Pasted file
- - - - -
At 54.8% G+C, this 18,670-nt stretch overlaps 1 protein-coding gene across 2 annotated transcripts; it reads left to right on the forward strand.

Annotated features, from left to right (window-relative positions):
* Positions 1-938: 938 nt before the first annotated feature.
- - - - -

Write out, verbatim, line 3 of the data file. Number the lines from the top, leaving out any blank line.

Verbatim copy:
* Positions 1-938: 938 nt before the first annotated feature.